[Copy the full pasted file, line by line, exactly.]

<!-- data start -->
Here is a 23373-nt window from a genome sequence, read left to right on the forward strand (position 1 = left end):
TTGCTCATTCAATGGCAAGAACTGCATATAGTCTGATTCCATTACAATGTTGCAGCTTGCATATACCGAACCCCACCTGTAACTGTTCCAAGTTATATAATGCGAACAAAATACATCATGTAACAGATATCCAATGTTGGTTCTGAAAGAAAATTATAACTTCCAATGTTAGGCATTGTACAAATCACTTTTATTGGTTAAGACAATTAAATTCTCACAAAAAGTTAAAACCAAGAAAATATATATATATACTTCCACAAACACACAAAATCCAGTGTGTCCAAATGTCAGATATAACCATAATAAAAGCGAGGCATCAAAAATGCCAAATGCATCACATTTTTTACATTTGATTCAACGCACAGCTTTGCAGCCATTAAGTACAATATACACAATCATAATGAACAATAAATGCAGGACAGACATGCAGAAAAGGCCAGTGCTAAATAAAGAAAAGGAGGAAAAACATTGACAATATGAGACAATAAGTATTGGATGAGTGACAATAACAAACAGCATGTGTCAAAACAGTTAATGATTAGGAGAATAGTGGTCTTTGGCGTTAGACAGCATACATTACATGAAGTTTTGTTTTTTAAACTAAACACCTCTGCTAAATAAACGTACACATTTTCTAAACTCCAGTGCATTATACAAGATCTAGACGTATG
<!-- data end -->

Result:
Here is a 23373-nt window from a genome sequence, read left to right on the forward strand (position 1 = left end):
TTGCTCATTCAATGGCAAGAACTGCATATAGTCTGATTCCATTACAATGTTGCAGCTTGCATATACCGAACCCCACCTGTAACTGTTCCAAGTTATATAATGCGAACAAAATACATCATGTAACAGATATCCAATGTTGGTTCTGAAAGAAAATTATAACTTCCAATGTTAGGCATTGTACAAATCACTTTTATTGGTTAAGACAATTAAATTCTCACAAAAAGTTAAAACCAAGAAAATATATATATATACTTCCACAAACACACAAAATCCAGTGTGTCCAAATGTCAGATATAACCATAATAAAAGCGAGGCATCAAAAATGCCAAATGCATCACATTTTTTACATTTGATTCAACGCACAGCTTTGCAGCCATTAAGTACAATATACACAATCATAATGAACAATAAATGCAGGACAGACATGCAGAAAAGGCCAGTGCTAAATAAAGAAAAGGAGGAAAAACATTGACAATATGAGACAATAAGTATTGGATGAGTGACAATAACAAACAGCATGTGTCAAAACAGTTAATGATTAGGAGAATAGTGGTCTTTGGCGTTAGACAGCATACATTACATGAAGTTTTGTTTTTTAAACTAAACACCTCTGCTAAATAAACGTACACATTTTCTAAACTCCAGTGCATTATACAAGATCTAGACGTATG